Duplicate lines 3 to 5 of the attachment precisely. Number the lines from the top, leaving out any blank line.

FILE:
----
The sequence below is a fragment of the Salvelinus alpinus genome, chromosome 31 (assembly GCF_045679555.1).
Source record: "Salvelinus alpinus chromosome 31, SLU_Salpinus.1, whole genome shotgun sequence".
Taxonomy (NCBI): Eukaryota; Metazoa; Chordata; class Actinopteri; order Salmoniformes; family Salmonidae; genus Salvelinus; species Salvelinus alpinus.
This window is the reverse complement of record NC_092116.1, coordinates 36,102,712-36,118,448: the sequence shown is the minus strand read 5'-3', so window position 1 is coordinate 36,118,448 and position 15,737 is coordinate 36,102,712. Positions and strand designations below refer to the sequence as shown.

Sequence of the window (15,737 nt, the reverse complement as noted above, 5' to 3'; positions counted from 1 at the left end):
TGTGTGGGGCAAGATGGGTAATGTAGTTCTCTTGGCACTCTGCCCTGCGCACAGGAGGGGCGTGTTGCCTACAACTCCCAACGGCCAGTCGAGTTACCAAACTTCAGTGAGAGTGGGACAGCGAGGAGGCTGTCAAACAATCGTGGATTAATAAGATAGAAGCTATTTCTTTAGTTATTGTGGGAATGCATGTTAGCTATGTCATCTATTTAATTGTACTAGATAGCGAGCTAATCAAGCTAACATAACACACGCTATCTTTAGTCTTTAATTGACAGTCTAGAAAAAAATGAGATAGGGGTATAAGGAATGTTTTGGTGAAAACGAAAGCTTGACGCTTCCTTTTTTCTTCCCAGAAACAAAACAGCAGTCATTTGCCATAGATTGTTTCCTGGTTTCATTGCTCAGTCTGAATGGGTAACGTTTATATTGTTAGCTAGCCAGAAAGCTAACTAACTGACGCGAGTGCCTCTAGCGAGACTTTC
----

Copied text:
Taxonomy (NCBI): Eukaryota; Metazoa; Chordata; class Actinopteri; order Salmoniformes; family Salmonidae; genus Salvelinus; species Salvelinus alpinus.
This window is the reverse complement of record NC_092116.1, coordinates 36,102,712-36,118,448: the sequence shown is the minus strand read 5'-3', so window position 1 is coordinate 36,118,448 and position 15,737 is coordinate 36,102,712. Positions and strand designations below refer to the sequence as shown.

Sequence of the window (15,737 nt, the reverse complement as noted above, 5' to 3'; positions counted from 1 at the left end):